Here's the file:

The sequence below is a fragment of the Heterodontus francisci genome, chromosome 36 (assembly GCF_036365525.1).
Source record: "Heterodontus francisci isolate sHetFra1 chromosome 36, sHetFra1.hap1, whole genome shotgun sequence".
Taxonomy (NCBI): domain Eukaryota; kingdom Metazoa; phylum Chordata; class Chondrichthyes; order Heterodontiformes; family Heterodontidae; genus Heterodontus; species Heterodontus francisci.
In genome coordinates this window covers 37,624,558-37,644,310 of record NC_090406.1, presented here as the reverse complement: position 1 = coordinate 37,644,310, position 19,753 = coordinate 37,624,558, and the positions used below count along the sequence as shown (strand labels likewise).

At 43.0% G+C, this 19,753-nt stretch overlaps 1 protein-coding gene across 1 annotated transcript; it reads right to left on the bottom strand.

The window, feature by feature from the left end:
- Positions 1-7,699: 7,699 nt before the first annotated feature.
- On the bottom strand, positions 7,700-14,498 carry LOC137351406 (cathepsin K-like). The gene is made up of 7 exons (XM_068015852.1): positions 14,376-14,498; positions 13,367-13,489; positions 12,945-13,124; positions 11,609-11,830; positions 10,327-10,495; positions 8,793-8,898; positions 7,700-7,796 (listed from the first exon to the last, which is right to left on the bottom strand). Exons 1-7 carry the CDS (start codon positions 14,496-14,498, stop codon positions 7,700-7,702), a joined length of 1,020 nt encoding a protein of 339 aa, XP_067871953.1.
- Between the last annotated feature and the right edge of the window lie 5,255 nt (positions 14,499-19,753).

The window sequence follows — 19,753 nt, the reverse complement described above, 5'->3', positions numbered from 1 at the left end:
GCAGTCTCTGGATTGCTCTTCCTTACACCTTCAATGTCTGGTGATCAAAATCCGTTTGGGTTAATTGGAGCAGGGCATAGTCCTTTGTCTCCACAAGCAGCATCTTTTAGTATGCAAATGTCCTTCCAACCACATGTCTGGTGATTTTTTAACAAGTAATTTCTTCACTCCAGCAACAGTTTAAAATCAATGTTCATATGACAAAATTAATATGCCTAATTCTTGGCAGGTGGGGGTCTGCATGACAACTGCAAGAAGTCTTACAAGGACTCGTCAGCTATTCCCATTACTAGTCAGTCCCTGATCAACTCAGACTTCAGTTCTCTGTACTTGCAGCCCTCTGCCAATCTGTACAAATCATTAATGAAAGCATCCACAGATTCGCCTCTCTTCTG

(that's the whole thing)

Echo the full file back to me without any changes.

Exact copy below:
The sequence below is a fragment of the Heterodontus francisci genome, chromosome 36 (assembly GCF_036365525.1).
Source record: "Heterodontus francisci isolate sHetFra1 chromosome 36, sHetFra1.hap1, whole genome shotgun sequence".
Taxonomy (NCBI): domain Eukaryota; kingdom Metazoa; phylum Chordata; class Chondrichthyes; order Heterodontiformes; family Heterodontidae; genus Heterodontus; species Heterodontus francisci.
In genome coordinates this window covers 37,624,558-37,644,310 of record NC_090406.1, presented here as the reverse complement: position 1 = coordinate 37,644,310, position 19,753 = coordinate 37,624,558, and the positions used below count along the sequence as shown (strand labels likewise).

At 43.0% G+C, this 19,753-nt stretch overlaps 1 protein-coding gene across 1 annotated transcript; it reads right to left on the bottom strand.

The window, feature by feature from the left end:
- Positions 1-7,699: 7,699 nt before the first annotated feature.
- On the bottom strand, positions 7,700-14,498 carry LOC137351406 (cathepsin K-like). The gene is made up of 7 exons (XM_068015852.1): positions 14,376-14,498; positions 13,367-13,489; positions 12,945-13,124; positions 11,609-11,830; positions 10,327-10,495; positions 8,793-8,898; positions 7,700-7,796 (listed from the first exon to the last, which is right to left on the bottom strand). Exons 1-7 carry the CDS (start codon positions 14,496-14,498, stop codon positions 7,700-7,702), a joined length of 1,020 nt encoding a protein of 339 aa, XP_067871953.1.
- Between the last annotated feature and the right edge of the window lie 5,255 nt (positions 14,499-19,753).

The window sequence follows — 19,753 nt, the reverse complement described above, 5'->3', positions numbered from 1 at the left end:
GCAGTCTCTGGATTGCTCTTCCTTACACCTTCAATGTCTGGTGATCAAAATCCGTTTGGGTTAATTGGAGCAGGGCATAGTCCTTTGTCTCCACAAGCAGCATCTTTTAGTATGCAAATGTCCTTCCAACCACATGTCTGGTGATTTTTTAACAAGTAATTTCTTCACTCCAGCAACAGTTTAAAATCAATGTTCATATGACAAAATTAATATGCCTAATTCTTGGCAGGTGGGGGTCTGCATGACAACTGCAAGAAGTCTTACAAGGACTCGTCAGCTATTCCCATTACTAGTCAGTCCCTGATCAACTCAGACTTCAGTTCTCTGTACTTGCAGCCCTCTGCCAATCTGTACAAATCATTAATGAAAGCATCCACAGATTCGCCTCTCTTCTG